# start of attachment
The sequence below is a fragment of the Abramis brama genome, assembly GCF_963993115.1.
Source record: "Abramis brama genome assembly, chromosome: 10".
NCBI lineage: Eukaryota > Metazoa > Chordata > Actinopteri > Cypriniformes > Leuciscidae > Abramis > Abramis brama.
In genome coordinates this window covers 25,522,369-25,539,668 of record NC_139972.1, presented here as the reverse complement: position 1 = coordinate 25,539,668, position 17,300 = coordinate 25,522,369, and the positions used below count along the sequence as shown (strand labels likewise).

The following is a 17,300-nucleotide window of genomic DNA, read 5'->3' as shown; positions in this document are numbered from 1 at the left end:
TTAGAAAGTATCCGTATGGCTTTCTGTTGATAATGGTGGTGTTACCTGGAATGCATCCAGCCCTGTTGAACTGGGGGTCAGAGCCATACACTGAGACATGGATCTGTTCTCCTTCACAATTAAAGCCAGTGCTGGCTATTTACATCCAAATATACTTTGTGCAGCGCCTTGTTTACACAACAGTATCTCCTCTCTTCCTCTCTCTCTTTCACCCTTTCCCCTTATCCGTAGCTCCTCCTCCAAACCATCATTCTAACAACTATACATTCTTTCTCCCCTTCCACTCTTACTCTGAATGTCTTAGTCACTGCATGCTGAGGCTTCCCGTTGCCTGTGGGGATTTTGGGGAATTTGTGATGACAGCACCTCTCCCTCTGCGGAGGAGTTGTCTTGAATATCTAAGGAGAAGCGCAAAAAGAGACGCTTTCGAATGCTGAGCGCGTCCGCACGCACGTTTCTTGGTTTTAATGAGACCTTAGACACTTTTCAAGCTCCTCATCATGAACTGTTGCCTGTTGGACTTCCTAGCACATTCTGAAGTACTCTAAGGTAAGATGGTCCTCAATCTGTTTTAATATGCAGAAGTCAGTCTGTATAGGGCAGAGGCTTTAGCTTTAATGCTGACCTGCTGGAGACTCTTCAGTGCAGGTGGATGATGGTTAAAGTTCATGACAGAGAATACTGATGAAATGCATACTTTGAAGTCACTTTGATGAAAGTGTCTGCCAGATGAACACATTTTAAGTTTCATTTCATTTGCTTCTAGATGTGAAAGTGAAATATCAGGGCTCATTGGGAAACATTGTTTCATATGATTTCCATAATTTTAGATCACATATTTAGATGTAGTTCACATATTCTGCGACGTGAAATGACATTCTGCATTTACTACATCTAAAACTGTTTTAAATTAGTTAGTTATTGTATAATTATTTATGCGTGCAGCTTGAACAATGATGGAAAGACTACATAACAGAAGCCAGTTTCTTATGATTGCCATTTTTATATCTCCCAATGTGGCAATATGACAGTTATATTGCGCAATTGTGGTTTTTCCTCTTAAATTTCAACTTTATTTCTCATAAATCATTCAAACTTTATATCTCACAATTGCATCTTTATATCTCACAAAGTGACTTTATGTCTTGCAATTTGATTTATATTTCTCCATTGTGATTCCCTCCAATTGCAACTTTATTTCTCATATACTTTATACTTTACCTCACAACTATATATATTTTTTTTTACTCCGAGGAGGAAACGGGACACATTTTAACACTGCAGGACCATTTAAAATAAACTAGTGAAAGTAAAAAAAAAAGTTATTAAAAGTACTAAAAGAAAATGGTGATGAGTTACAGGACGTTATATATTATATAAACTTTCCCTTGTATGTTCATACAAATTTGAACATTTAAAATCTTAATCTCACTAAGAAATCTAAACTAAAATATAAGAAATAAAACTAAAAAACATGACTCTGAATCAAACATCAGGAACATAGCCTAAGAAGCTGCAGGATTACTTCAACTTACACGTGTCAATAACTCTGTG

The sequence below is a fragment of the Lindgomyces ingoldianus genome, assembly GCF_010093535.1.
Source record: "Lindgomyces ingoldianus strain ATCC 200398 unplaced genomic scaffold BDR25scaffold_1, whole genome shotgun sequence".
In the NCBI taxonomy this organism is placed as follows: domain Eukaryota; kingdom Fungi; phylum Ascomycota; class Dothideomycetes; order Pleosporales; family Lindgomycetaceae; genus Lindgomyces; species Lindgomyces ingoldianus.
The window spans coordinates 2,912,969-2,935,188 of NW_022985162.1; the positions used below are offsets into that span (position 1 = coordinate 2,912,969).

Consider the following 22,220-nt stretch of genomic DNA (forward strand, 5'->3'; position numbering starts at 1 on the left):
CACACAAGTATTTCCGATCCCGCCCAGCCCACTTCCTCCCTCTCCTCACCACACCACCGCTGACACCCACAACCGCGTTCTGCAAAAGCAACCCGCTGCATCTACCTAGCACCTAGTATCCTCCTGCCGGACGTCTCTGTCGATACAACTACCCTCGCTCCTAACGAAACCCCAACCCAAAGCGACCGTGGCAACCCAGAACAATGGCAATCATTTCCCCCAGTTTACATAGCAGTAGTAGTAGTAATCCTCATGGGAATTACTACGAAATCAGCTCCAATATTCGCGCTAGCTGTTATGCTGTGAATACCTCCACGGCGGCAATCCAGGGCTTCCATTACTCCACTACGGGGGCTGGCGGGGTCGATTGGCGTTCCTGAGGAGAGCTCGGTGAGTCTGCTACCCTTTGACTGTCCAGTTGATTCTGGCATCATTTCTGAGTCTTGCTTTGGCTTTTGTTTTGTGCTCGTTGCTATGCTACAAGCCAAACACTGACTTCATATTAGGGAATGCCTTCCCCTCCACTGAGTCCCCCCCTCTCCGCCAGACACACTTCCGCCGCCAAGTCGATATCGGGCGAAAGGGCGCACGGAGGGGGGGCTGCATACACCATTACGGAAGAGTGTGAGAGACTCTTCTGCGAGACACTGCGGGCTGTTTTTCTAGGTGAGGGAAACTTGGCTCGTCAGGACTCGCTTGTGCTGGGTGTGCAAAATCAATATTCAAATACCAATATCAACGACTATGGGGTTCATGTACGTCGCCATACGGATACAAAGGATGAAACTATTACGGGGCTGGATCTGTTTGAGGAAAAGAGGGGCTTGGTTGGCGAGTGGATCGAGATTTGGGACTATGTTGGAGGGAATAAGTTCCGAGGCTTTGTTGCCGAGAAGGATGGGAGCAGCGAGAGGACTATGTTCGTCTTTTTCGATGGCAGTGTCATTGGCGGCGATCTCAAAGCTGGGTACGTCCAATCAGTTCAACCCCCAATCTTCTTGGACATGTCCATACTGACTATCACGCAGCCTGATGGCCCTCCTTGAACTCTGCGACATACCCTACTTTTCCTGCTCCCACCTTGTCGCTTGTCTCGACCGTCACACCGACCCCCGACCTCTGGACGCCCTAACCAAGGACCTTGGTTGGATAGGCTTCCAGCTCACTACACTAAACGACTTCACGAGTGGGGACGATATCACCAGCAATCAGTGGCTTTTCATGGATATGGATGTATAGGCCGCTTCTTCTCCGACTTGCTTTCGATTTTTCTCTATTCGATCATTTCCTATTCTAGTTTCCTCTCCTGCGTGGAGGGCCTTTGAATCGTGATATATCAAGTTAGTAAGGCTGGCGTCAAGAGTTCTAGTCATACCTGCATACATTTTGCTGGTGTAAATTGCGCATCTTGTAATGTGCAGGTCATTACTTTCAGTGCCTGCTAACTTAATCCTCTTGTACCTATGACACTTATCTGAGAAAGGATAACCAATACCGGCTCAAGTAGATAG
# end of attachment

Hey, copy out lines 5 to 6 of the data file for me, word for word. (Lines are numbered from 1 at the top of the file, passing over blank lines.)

The following is a 17,300-nucleotide window of genomic DNA, read 5'->3' as shown; positions in this document are numbered from 1 at the left end:
TTAGAAAGTATCCGTATGGCTTTCTGTTGATAATGGTGGTGTTACCTGGAATGCATCCAGCCCTGTTGAACTGGGGGTCAGAGCCATACACTGAGACATGGATCTGTTCTCCTTCACAATTAAAGCCAGTGCTGGCTATTTACATCCAAATATACTTTGTGCAGCGCCTTGTTTACACAACAGTATCTCCTCTCTTCCTCTCTCTCTTTCACCCTTTCCCCTTATCCGTAGCTCCTCCTCCAAACCATCATTCTAACAACTATACATTCTTTCTCCCCTTCCACTCTTACTCTGAATGTCTTAGTCACTGCATGCTGAGGCTTCCCGTTGCCTGTGGGGATTTTGGGGAATTTGTGATGACAGCACCTCTCCCTCTGCGGAGGAGTTGTCTTGAATATCTAAGGAGAAGCGCAAAAAGAGACGCTTTCGAATGCTGAGCGCGTCCGCACGCACGTTTCTTGGTTTTAATGAGACCTTAGACACTTTTCAAGCTCCTCATCATGAACTGTTGCCTGTTGGACTTCCTAGCACATTCTGAAGTACTCTAAGGTAAGATGGTCCTCAATCTGTTTTAATATGCAGAAGTCAGTCTGTATAGGGCAGAGGCTTTAGCTTTAATGCTGACCTGCTGGAGACTCTTCAGTGCAGGTGGATGATGGTTAAAGTTCATGACAGAGAATACTGATGAAATGCATACTTTGAAGTCACTTTGATGAAAGTGTCTGCCAGATGAACACATTTTAAGTTTCATTTCATTTGCTTCTAGATGTGAAAGTGAAATATCAGGGCTCATTGGGAAACATTGTTTCATATGATTTCCATAATTTTAGATCACATATTTAGATGTAGTTCACATATTCTGCGACGTGAAATGACATTCTGCATTTACTACATCTAAAACTGTTTTAAATTAGTTAGTTATTGTATAATTATTTATGCGTGCAGCTTGAACAATGATGGAAAGACTACATAACAGAAGCCAGTTTCTTATGATTGCCATTTTTATATCTCCCAATGTGGCAATATGACAGTTATATTGCGCAATTGTGGTTTTTCCTCTTAAATTTCAACTTTATTTCTCATAAATCATTCAAACTTTATATCTCACAATTGCATCTTTATATCTCACAAAGTGACTTTATGTCTTGCAATTTGATTTATATTTCTCCATTGTGATTCCCTCCAATTGCAACTTTATTTCTCATATACTTTATACTTTACCTCACAACTATATATATTTTTTTTTACTCCGAGGAGGAAACGGGACACATTTTAACACTGCAGGACCATTTAAAATAAACTAGTGAAAGTAAAAAAAAAAGTTATTAAAAGTACTAAAAGAAAATGGTGATGAGTTACAGGACGTTATATATTATATAAACTTTCCCTTGTATGTTCATACAAATTTGAACATTTAAAATCTTAATCTCACTAAGAAATCTAAACTAAAATATAAGAAATAAAACTAAAAAACATGACTCTGAATCAAACATCAGGAACATAGCCTAAGAAGCTGCAGGATTACTTCAACTTACACGTGTCAATAACTCTGTG